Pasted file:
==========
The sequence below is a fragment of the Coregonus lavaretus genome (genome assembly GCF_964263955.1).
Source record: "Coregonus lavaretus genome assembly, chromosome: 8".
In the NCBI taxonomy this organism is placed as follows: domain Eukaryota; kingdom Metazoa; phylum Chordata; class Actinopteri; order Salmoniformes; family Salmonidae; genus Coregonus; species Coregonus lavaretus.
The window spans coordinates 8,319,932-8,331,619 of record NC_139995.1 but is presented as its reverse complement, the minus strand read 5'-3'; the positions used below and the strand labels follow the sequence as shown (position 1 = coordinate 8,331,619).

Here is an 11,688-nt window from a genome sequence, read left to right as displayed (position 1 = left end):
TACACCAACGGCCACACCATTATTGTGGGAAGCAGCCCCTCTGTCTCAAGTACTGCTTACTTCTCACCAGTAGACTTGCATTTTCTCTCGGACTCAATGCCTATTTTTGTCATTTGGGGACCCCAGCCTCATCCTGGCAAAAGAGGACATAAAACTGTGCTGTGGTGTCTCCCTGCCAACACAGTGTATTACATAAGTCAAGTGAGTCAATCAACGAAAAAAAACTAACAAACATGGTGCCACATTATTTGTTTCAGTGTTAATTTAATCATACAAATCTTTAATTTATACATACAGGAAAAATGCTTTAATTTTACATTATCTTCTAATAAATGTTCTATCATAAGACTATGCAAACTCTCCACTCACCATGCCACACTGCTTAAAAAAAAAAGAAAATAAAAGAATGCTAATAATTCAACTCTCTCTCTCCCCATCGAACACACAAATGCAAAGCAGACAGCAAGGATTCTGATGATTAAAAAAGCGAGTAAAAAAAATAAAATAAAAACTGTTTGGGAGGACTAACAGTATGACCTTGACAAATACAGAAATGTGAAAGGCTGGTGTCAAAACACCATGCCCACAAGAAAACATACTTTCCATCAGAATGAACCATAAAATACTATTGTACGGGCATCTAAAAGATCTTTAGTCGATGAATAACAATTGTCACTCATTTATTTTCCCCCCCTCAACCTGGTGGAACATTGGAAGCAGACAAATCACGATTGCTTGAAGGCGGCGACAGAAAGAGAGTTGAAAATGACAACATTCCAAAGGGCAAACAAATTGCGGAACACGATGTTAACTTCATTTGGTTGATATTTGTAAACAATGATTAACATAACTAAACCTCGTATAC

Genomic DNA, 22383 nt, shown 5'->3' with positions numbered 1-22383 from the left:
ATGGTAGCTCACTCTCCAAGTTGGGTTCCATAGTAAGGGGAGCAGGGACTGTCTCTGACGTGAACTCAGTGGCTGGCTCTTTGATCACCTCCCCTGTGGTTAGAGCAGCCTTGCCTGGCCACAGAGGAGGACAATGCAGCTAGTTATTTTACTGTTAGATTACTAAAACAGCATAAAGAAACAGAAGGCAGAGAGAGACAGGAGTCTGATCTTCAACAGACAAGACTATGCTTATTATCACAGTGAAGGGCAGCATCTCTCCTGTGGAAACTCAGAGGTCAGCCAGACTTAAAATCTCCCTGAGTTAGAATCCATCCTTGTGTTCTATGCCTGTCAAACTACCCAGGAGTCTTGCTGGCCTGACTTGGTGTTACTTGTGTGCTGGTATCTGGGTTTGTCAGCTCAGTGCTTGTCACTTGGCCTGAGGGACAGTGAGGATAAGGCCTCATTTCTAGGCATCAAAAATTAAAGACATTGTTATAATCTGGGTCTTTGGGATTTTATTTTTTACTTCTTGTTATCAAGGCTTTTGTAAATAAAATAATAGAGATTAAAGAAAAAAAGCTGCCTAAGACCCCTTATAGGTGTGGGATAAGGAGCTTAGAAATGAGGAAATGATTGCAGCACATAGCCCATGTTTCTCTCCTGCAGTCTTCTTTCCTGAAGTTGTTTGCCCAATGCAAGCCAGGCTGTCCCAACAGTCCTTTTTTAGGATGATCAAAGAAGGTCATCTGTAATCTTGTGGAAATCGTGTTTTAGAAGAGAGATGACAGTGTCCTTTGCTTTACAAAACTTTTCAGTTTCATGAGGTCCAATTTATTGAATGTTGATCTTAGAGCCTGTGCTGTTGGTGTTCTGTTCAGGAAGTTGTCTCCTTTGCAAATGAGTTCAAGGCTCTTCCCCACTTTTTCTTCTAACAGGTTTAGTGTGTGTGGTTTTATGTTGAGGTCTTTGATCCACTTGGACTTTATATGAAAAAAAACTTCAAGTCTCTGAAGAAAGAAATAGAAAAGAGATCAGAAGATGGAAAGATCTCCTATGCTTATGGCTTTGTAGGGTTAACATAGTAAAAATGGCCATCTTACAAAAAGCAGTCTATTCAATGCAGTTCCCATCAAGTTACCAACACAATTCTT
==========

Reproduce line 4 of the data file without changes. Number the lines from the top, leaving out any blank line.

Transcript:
The window spans coordinates 8,319,932-8,331,619 of record NC_139995.1 but is presented as its reverse complement, the minus strand read 5'-3'; the positions used below and the strand labels follow the sequence as shown (position 1 = coordinate 8,331,619).